Bankrupt sports equipment maker Performance Sports Group Ltd. on Monday received court approval in Delaware for a $575 million sale of its assets to a joint venture that made the only offer for the company in its Chapter 11 case.
In a joint filing on Monday, SoulCycle Inc. and the proposed class representative in a suit claiming the fitness company sells illegally expiring gift certificates argued over document production, with the company asking a California federal judge to compel production of certain credit card records, among other documents.
Bass Berry & Sims PLC added a former National Basketball Association media adviser to its Nashville office as a partner, where he will focus his practice on intellectual property matters, along with other business of media issues.
The Iranian government said it will now grant visas to members of the U.S. wrestling team, allowing them to compete in the upcoming 2017 Freestyle World Cup after saying it would block their entry in retaliation for a U.S. executive order banning immigration by people from seven predominantly Muslim nations.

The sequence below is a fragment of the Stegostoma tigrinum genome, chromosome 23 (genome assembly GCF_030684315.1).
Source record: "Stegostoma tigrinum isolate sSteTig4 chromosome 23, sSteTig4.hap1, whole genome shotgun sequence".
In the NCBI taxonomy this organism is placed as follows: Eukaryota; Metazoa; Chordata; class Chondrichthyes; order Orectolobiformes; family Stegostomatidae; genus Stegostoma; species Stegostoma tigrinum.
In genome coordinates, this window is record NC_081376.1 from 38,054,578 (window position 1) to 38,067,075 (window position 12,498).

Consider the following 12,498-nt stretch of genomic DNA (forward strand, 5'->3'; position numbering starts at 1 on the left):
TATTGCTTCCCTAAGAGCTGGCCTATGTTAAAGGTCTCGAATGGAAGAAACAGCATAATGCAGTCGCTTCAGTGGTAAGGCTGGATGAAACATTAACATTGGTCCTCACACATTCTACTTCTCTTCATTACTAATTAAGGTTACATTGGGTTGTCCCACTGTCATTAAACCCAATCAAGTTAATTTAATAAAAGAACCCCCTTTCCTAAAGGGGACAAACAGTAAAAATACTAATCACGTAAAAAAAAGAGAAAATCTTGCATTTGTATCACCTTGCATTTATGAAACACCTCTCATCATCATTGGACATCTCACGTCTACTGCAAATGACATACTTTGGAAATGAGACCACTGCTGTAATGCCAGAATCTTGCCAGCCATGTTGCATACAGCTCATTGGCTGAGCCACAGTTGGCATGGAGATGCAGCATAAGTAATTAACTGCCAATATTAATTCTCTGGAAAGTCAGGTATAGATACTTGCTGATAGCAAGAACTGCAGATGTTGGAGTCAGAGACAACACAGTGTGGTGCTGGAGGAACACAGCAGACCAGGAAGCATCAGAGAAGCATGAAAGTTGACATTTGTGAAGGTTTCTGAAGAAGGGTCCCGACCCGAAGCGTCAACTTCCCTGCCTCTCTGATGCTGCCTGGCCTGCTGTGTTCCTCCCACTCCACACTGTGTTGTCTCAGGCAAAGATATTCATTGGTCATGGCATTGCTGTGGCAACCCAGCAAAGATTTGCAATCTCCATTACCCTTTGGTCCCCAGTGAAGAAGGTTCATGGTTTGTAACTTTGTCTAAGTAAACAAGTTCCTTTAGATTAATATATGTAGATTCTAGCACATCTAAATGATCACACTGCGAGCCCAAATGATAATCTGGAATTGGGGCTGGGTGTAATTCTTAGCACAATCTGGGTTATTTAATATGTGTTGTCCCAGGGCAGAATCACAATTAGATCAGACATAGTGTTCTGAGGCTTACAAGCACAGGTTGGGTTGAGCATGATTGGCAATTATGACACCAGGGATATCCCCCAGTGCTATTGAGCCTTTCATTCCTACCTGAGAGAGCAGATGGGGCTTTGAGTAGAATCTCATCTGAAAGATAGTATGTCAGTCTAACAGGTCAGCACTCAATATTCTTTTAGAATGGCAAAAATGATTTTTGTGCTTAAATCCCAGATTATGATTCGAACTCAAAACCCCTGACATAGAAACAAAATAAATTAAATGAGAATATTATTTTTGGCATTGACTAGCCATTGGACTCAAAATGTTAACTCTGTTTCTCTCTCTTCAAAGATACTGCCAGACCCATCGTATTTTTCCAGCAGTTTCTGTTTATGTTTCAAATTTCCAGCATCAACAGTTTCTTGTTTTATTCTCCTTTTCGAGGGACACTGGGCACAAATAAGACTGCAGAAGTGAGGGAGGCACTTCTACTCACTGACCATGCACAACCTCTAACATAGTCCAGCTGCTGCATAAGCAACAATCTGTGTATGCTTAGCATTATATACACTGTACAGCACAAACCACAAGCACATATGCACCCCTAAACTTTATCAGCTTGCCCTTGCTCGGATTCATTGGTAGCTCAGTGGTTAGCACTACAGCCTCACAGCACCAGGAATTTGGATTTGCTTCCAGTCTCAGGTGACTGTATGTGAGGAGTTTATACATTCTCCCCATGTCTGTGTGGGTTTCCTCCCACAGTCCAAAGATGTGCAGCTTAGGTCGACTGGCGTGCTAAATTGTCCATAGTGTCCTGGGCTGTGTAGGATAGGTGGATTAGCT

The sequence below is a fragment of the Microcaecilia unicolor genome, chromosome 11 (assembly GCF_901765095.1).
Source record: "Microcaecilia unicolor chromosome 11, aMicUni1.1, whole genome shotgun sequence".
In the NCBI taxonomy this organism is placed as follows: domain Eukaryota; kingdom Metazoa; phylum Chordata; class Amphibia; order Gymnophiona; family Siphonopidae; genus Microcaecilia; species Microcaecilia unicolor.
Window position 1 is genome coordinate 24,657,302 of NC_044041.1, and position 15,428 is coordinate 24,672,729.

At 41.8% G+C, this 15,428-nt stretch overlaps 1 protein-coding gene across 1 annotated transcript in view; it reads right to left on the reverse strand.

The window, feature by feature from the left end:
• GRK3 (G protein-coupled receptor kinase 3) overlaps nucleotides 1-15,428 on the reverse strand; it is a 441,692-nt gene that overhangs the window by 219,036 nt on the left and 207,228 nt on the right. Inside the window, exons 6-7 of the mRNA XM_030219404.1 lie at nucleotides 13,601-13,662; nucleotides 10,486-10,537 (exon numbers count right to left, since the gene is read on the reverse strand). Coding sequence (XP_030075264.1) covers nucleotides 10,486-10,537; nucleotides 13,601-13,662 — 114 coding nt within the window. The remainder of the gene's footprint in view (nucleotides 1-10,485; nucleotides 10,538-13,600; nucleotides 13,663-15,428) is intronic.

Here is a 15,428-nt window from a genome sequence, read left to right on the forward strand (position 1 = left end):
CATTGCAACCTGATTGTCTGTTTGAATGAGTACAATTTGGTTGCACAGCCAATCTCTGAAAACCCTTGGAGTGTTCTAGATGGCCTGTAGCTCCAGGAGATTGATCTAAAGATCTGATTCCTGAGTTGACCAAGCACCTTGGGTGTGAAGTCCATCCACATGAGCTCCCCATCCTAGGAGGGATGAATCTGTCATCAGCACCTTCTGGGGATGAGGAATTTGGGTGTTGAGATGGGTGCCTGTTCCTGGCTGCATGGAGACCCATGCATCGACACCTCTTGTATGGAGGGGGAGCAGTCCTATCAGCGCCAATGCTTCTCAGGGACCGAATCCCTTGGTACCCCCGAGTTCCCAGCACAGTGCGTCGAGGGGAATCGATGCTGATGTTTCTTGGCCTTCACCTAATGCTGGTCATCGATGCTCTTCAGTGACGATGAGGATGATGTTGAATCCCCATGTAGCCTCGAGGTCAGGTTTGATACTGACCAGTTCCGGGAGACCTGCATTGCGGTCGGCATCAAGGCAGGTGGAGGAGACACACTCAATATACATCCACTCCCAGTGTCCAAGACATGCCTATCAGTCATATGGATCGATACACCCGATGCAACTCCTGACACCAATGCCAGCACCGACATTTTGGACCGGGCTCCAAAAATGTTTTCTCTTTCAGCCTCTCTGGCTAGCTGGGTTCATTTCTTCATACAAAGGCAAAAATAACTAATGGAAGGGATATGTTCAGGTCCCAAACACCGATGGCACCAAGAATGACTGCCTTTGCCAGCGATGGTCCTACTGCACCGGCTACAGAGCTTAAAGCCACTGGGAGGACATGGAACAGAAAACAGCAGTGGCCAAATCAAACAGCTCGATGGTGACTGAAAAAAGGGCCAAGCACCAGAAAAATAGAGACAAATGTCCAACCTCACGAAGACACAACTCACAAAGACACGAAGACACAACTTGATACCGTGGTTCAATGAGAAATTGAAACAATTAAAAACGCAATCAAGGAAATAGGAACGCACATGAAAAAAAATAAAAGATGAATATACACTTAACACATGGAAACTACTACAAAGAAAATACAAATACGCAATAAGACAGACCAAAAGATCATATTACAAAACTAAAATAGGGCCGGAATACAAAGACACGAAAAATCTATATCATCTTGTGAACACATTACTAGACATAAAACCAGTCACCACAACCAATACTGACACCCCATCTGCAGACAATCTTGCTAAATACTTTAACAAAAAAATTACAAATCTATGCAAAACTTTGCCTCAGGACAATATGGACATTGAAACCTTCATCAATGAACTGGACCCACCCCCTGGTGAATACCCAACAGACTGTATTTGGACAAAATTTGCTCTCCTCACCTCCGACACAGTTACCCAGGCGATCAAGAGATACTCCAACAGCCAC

Adidas picked a trademark fight Friday with electric car company Tesla, claiming a logo for the automaker’s Model 3 sedan is confusingly similar to the company’s oft-asserted “3-stripes mark.”
Akin Gump Strauss Hauer & Feld LLP had a busy 2016 guiding the NFL to some major labor wins that confirmed the commissioner’s authority, including an arbitration decision upholding the commissioner’s new player personal conduct policy, earning the firm a spot as one of Law360’s Practice Groups of the Year.
The NCAA and 11 conferences sued by student-athletes in antitrust suits contesting caps on scholarships have reached a $208.7 million deal to settle monetary claims in the multidistrict litigation, according to documents filed Friday in a California federal court.
Hockey equipment maker Reebok-CCM Hockey asked a Massachusetts federal court Friday for a quick win in a suit brought by a helmet design company that claims it's owed royalty payments, as the designer pushed for a judgment interpreting the contract in its favor.
New York Giants defensive end Jason Pierre-Paul has reached a settlement with ESPN and its NFL beat reporter Adam Schefter in the athlete's lawsuit claiming the network violated his privacy rights by disclosing his medical records, the parties informed a Florida federal court on Friday.